Orthopaedics

 

Current status

The first orthopaedic surgeries to use enhanced recovery pathways were total hip arthroplasty (THA) and total knee arthroplasty (TKA).  These procedures were chosen as they were high volume, had long hospital length of stays, and carried high costs. Enhanced recovery pathways were first widely adopted in countries such as Denmark and the United Kingdom (UK) through the use of centrally organised improvement programs. Their success led to international spread, and enhanced recovery is now broadly accepted as best practice for hip and knee arthroplasty surgeries.

 

Enhanced recovery pathways aim to reduce a patient’s recovery time following surgery, and improve patient outcomes. To do this, orthopaedic enhanced recovery pathways encourage the patient to be active in the process of their recovery. Multi-disciplinary teams focus on combining the evidence-based clinical steps with the required process and system changes, so that care is consistent for each patient.  Logistical processes as well as clinical steps are optimised for each patient, so that post-operative recovery is quickened, and complications, adverse events and morbidity are reduced.

 

The over-arching principles of an orthopaedic ERAS pathway can be divided into four stages.  At the pre-operative stage the focus is on optimisation of pre-operative physical and psychological, such as the identification and management of anaemia, and use of pre-operative education and counselling. Additionally, pre-emptive organisation of discharge arrangements is important. Intra-operatively, atraumatic surgical techniques are used; anaesthesia and analgesia protocols are standardised, multimodal opioid sparing analgesia regimes are adopted; blood loss is spared; normovolemia and normothermia are promoted, and hypoxia prevented. Post-operatively, early ambulation with effective analgesia is essential (avoiding opioids where feasible); catheters, drains and drips are not used or removed as soon as possible; and patients are encouraged to eat and drink early, and wash, dress and socialise as soon as possible.  All patients are discharged home, using agreed criteria managed by the multi-disciplinary team; with clear instructions and support on progressing independently.

 

ERAS pathways have been so successful in reducing length of stay that there is now a growing trend and evidence for outpatient surgery for THA and TKA. Currently, outpatient arthroplasty can be a safe and effective procedure for carefully selected patients, however more research is required in order to critically examine its safety and potential cost-savings for all patients.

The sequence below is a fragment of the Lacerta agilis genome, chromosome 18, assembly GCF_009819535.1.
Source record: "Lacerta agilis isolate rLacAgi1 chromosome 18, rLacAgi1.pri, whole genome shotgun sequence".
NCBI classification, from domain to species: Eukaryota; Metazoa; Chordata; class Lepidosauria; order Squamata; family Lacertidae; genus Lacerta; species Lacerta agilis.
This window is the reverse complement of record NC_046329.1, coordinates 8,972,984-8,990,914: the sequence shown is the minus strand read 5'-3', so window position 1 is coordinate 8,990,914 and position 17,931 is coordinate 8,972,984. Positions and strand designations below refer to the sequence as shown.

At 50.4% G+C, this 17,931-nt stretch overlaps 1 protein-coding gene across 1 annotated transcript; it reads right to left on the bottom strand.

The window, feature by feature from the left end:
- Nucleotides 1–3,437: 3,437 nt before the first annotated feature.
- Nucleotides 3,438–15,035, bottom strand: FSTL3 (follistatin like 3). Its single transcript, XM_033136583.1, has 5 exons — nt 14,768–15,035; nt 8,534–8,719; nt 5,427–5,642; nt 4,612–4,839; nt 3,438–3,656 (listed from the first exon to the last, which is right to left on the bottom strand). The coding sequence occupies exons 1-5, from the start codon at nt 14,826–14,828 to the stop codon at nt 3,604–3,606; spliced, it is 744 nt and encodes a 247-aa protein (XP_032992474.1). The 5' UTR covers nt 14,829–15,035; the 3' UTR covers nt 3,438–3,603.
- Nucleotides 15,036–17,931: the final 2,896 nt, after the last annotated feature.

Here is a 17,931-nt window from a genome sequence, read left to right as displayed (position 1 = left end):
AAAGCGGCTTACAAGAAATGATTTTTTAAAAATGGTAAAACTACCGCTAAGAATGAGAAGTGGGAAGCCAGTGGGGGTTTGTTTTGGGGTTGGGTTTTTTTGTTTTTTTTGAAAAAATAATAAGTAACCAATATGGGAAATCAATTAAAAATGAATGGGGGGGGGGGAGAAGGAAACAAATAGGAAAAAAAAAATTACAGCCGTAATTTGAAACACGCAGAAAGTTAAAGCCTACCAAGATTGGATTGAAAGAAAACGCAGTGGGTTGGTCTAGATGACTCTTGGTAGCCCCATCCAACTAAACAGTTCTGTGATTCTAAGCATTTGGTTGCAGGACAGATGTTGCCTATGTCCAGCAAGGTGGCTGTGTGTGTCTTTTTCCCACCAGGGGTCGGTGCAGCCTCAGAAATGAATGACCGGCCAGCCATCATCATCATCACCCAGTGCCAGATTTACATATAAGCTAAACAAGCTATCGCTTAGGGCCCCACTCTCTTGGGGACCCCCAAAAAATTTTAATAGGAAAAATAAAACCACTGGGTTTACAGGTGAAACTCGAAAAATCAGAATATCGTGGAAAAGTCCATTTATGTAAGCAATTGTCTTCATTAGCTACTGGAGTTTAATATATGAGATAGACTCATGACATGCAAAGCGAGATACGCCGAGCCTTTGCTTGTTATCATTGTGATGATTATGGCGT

Future directions

Whilst outcomes have improved dramatically in the last ten years, challenges remain in order to achieve widespread adoption and implementation of what is already known, and there are future research challenges in order to improve our understanding of the pathophysiology of factors effecting recovery, such as the inflammatory response and pain, and the most effective rehabilitation regimes. The ERAS Society Guidelines, in both hip and knee, and also lumbar spine fusion, will hopefully help to bridge both the implementation gap for those new to enhanced recovery, and help to consolidate the current heterogeneous evidence base, where direct comparison of enhanced recovery components is difficult with so many differences in the pathways currently used.

 

In addition, the application and development of enhanced recovery in other elective and emergency orthopaedic procedures (such as hip fracture and shoulder arthroplasty) is an exciting and emerging area that looks set to bring the benefits of enhanced recovery to even more orthopaedic patients.

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Contacts

Allied Health Professional Representative

Professor Tom Wainwright (UK)

Tom Wainwright is Associate Professor in Orthopaedics and Deputy Head of the Orthopaedic Research Institute at Bournemouth University. He is a physiotherapist, clinical academic, and quality improvement specialist internationally…